Microsoft offers electrical engineers a lifeline as it pursues custom cloud silicon
Redmond see, Redmond do... what AWS and Google are also doing
As custom silicon plays an ever-larger role in the cloud, Microsoft is more and more openly gearing up to design its own homegrown datacenter-grade chips.
It's long been rumored and whispered that the Windows giant is working on its own processors for servers as well as personal devices. Google and Amazon are doing the same for their clouds, and even Meta has impressive chips of its own.
What we have here is more evidence of Microsoft's drive to design its own silicon the way it wants for its own specific purposes, creating custom components to run and accelerate workloads rather than use processors from someone else. And that evidence is in the form of a slew of fresh Microsoft Silicon job ads seeking engineers for various projects, including at least one to build a custom AI accelerator.
This follows on from previous ads from Redmond for chip designers. It's understood these latest job postings relate to the corporation's Azure cloud.
"We are looking for a principal design engineer to work in the dynamic Microsoft Artificial Intelligence System on Chip Silicon team," a listing posted this very week reads.
That team is said to be working on "cutting-edge AI designs that can perform complex and high-performance functions in an extremely efficient manner." In other words, having hitched its future on OpenAI's family of technologies, Microsoft wants to craft chips to run those models that are more efficient than off-the-shelf GPUs and related accelerators.
From the listings, it's clear Microsoft is looking for experienced engineers. The aforementioned position calls for an electrical engineer with at least nine years of time in the industry who will be responsible for logic design and micro-architectural work for high-performance components. The base pay tops out at $280,000 a year.
Microsoft's interest in custom silicon extends beyond AI accelerators. A separate posting from Redmond's Silicon Computing Development Organization is seeking a design verification engineer to serve on its pre-silicon hardware verification team. According to the posting, that team will be looking at SoC designs for cloud workloads, suggesting Microsoft is considering a custom processor along the lines of Amazon's Graviton family.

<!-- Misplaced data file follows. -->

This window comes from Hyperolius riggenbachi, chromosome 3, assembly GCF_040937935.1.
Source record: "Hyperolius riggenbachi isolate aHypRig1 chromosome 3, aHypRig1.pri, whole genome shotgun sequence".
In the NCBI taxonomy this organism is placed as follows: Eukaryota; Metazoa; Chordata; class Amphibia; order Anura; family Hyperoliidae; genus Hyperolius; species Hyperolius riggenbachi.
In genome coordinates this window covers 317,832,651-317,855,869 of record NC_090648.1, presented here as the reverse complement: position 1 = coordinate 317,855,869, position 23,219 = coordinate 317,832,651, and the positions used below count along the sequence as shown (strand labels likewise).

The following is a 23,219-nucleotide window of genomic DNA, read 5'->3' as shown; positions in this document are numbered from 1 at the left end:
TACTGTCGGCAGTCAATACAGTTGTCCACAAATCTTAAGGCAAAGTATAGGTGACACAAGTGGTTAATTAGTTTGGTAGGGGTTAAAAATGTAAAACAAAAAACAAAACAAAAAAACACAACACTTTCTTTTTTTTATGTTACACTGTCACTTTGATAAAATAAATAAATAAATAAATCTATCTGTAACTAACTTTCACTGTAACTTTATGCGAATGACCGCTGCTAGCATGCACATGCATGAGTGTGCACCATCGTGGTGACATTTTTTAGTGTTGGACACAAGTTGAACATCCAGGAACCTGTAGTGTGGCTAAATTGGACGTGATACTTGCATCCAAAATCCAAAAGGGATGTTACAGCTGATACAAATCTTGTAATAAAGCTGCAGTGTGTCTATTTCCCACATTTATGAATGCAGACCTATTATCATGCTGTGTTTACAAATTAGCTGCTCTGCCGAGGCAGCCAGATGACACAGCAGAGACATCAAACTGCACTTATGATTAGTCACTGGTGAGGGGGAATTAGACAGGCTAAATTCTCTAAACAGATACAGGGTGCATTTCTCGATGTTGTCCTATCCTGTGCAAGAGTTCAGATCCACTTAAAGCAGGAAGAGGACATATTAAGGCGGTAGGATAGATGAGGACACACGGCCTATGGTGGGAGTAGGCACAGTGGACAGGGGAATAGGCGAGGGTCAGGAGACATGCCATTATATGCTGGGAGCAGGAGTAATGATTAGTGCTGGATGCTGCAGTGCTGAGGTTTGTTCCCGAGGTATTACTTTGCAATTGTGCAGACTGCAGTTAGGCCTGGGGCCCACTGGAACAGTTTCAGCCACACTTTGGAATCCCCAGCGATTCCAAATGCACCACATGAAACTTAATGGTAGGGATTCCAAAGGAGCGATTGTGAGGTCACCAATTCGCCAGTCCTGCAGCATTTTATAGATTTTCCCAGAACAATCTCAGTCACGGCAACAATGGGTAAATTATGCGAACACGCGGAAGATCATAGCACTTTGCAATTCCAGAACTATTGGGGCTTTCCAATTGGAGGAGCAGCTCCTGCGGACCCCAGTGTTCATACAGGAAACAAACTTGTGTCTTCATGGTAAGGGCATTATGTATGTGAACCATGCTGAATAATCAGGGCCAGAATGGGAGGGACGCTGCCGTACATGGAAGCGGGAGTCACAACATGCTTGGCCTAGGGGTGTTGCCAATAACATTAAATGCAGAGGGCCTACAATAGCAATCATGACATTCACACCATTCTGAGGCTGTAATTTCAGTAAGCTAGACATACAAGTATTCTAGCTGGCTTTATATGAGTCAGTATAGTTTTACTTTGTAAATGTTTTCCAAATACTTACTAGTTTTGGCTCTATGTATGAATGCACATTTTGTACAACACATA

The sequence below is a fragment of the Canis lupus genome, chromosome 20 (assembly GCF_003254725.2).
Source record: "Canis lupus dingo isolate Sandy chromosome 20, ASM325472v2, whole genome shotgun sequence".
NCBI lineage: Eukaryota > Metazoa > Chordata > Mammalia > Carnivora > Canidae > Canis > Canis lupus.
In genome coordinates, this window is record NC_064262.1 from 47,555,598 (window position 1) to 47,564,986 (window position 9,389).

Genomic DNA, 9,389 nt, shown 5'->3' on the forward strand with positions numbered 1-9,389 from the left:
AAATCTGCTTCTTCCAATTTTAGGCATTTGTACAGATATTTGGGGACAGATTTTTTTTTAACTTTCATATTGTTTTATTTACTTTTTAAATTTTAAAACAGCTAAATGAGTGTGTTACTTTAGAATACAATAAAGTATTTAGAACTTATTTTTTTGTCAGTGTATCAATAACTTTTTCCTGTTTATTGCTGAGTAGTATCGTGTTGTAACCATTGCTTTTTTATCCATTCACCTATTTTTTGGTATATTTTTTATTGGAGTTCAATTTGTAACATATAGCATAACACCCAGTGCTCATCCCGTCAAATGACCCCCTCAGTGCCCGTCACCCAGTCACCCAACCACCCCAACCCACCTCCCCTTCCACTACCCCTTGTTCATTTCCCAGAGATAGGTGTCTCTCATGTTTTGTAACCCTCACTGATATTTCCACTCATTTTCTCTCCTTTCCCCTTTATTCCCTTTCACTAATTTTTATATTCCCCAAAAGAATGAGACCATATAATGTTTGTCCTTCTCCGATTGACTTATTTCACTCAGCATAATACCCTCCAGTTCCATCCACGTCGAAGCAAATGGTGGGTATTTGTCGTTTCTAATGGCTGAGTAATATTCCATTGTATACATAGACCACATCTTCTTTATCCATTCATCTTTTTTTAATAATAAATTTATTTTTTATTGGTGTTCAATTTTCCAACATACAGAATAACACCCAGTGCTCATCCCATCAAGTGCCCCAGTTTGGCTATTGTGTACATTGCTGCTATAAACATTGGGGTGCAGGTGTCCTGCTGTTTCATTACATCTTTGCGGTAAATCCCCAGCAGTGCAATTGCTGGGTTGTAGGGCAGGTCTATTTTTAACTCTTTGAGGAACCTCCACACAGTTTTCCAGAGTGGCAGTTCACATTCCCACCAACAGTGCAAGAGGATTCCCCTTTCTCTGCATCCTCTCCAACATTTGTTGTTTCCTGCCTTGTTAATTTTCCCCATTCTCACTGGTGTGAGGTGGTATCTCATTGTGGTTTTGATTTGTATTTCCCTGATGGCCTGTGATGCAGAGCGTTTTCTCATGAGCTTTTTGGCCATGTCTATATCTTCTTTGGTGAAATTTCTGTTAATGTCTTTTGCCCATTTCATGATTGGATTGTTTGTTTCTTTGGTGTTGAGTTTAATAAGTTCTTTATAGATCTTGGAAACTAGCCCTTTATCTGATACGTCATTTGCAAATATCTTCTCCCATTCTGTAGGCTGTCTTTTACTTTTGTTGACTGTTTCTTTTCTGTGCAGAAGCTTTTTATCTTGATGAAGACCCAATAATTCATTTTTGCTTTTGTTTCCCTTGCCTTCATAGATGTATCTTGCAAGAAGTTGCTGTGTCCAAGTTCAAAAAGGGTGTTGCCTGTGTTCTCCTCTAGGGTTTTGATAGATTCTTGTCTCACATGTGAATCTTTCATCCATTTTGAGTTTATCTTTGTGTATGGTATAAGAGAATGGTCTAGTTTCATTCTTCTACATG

DPUs — sometimes called smartNICs or Infrastructure Processing Units — offload various functions, such as security, networking, or storage, from the host CPU cores. This is perhaps the least surprising listing as Microsoft acquired DPU vendor Fungible in January.
The latter position, meanwhile, would be responsible for "delivering advanced packaging solutions for HPC silicon designs" for "various datacenter product segments." This suggests that Microsoft aims to follow in Amazon's footsteps and build custom silicon for all manner of compute applications.
- Ampere heads off Intel, AMD's cloud-optimized CPUs with a 192-core Arm chip
- AMD reveals Azure is offering its SmartNICs as-a-service
- Google IO: A deeper dive into the developer day's details
- Broadcom chases AI craze with ML-tuned switch ASICs
The full scope of Microsoft's silicon ambitions aren't clear, and just because the company is hiring chipset engineers doesn't mean we'll necessarily see custom parts anytime soon. All Microsoft's representatives could tell us is this:
We’re continuing to invest in our own capabilities and fostering and strengthening partnerships with a wide range of chip/ecosystem providers. Our goal is to provide rich solutions for our customers with a systems-wide approach.
Pursuing custom silicon certainly has its advantages. In addition to cutting out the middleman, custom chips present an opportunity to build processors for domain-specific applications that are more efficient than off the shelf parts.
Both Amazon Web Services and Google Cloud have developed custom AI accelerators. Amazon has Trainium and Inferentia, and Google has their Tensor Processing Units (TPUs) now in their fourth generation. By comparison, Microsoft has largely relied on off the shelf or customized hardware from chipmakers like Nvidia, AMD, and Intel, which means it has a lot of catching up to do.
However, the past few quarters have seen mass layoffs across much of the semiconductor ecosystem, which could present an opportunity for Microsoft to fill the gaps in its talent pool. ®